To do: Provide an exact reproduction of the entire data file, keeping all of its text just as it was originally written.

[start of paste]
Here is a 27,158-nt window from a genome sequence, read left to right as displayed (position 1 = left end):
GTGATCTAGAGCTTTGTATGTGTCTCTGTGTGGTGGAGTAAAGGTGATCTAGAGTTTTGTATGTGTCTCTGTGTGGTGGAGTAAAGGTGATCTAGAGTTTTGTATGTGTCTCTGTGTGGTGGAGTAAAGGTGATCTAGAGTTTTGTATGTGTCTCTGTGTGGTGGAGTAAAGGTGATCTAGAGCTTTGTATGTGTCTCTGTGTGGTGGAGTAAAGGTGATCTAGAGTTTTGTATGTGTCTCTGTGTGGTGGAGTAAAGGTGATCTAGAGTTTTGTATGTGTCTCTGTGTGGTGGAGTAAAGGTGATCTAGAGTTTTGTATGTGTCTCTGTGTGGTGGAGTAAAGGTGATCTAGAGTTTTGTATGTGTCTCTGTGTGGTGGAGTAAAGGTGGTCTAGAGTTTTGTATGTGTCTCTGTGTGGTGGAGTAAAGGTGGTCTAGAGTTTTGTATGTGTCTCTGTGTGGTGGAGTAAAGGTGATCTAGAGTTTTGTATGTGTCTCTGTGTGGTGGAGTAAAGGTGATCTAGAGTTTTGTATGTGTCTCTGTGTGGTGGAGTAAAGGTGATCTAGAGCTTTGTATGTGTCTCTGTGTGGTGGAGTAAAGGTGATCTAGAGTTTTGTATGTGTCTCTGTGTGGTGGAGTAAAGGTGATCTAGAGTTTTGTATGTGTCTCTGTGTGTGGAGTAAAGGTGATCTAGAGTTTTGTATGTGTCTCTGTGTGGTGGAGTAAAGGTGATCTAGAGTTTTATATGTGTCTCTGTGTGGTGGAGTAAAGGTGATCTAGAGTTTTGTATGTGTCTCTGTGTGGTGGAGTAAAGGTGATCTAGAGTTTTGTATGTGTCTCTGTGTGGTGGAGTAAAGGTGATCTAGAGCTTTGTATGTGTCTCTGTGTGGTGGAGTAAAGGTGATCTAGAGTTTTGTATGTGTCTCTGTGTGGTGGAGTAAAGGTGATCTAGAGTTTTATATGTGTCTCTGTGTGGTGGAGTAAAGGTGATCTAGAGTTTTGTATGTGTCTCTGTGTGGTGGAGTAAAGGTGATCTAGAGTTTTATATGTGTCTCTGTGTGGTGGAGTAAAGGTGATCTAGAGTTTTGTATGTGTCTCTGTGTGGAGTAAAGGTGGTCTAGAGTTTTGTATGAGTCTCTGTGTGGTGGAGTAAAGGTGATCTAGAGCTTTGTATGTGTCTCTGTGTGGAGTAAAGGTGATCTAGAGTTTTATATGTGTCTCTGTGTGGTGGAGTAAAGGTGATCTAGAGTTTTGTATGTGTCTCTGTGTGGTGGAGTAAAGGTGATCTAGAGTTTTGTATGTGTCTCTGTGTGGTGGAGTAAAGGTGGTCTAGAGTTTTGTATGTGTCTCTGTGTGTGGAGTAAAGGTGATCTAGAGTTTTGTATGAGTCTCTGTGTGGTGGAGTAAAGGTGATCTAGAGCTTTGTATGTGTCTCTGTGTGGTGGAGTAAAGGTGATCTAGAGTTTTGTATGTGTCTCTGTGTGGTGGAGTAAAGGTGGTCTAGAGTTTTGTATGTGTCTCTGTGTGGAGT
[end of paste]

Here is a 27,158-nt window from a genome sequence, read left to right as displayed (position 1 = left end):
GTGATCTAGAGCTTTGTATGTGTCTCTGTGTGGTGGAGTAAAGGTGATCTAGAGTTTTGTATGTGTCTCTGTGTGGTGGAGTAAAGGTGATCTAGAGTTTTGTATGTGTCTCTGTGTGGTGGAGTAAAGGTGATCTAGAGTTTTGTATGTGTCTCTGTGTGGTGGAGTAAAGGTGATCTAGAGCTTTGTATGTGTCTCTGTGTGGTGGAGTAAAGGTGATCTAGAGTTTTGTATGTGTCTCTGTGTGGTGGAGTAAAGGTGATCTAGAGTTTTGTATGTGTCTCTGTGTGGTGGAGTAAAGGTGATCTAGAGTTTTGTATGTGTCTCTGTGTGGTGGAGTAAAGGTGATCTAGAGTTTTGTATGTGTCTCTGTGTGGTGGAGTAAAGGTGGTCTAGAGTTTTGTATGTGTCTCTGTGTGGTGGAGTAAAGGTGGTCTAGAGTTTTGTATGTGTCTCTGTGTGGTGGAGTAAAGGTGATCTAGAGTTTTGTATGTGTCTCTGTGTGGTGGAGTAAAGGTGATCTAGAGTTTTGTATGTGTCTCTGTGTGGTGGAGTAAAGGTGATCTAGAGCTTTGTATGTGTCTCTGTGTGGTGGAGTAAAGGTGATCTAGAGTTTTGTATGTGTCTCTGTGTGGTGGAGTAAAGGTGATCTAGAGTTTTGTATGTGTCTCTGTGTGTGGAGTAAAGGTGATCTAGAGTTTTGTATGTGTCTCTGTGTGGTGGAGTAAAGGTGATCTAGAGTTTTATATGTGTCTCTGTGTGGTGGAGTAAAGGTGATCTAGAGTTTTGTATGTGTCTCTGTGTGGTGGAGTAAAGGTGATCTAGAGTTTTGTATGTGTCTCTGTGTGGTGGAGTAAAGGTGATCTAGAGCTTTGTATGTGTCTCTGTGTGGTGGAGTAAAGGTGATCTAGAGTTTTGTATGTGTCTCTGTGTGGTGGAGTAAAGGTGATCTAGAGTTTTATATGTGTCTCTGTGTGGTGGAGTAAAGGTGATCTAGAGTTTTGTATGTGTCTCTGTGTGGTGGAGTAAAGGTGATCTAGAGTTTTATATGTGTCTCTGTGTGGTGGAGTAAAGGTGATCTAGAGTTTTGTATGTGTCTCTGTGTGGAGTAAAGGTGGTCTAGAGTTTTGTATGAGTCTCTGTGTGGTGGAGTAAAGGTGATCTAGAGCTTTGTATGTGTCTCTGTGTGGAGTAAAGGTGATCTAGAGTTTTATATGTGTCTCTGTGTGGTGGAGTAAAGGTGATCTAGAGTTTTGTATGTGTCTCTGTGTGGTGGAGTAAAGGTGATCTAGAGTTTTGTATGTGTCTCTGTGTGGTGGAGTAAAGGTGGTCTAGAGTTTTGTATGTGTCTCTGTGTGTGGAGTAAAGGTGATCTAGAGTTTTGTATGAGTCTCTGTGTGGTGGAGTAAAGGTGATCTAGAGCTTTGTATGTGTCTCTGTGTGGTGGAGTAAAGGTGATCTAGAGTTTTGTATGTGTCTCTGTGTGGTGGAGTAAAGGTGGTCTAGAGTTTTGTATGTGTCTCTGTGTGGAGT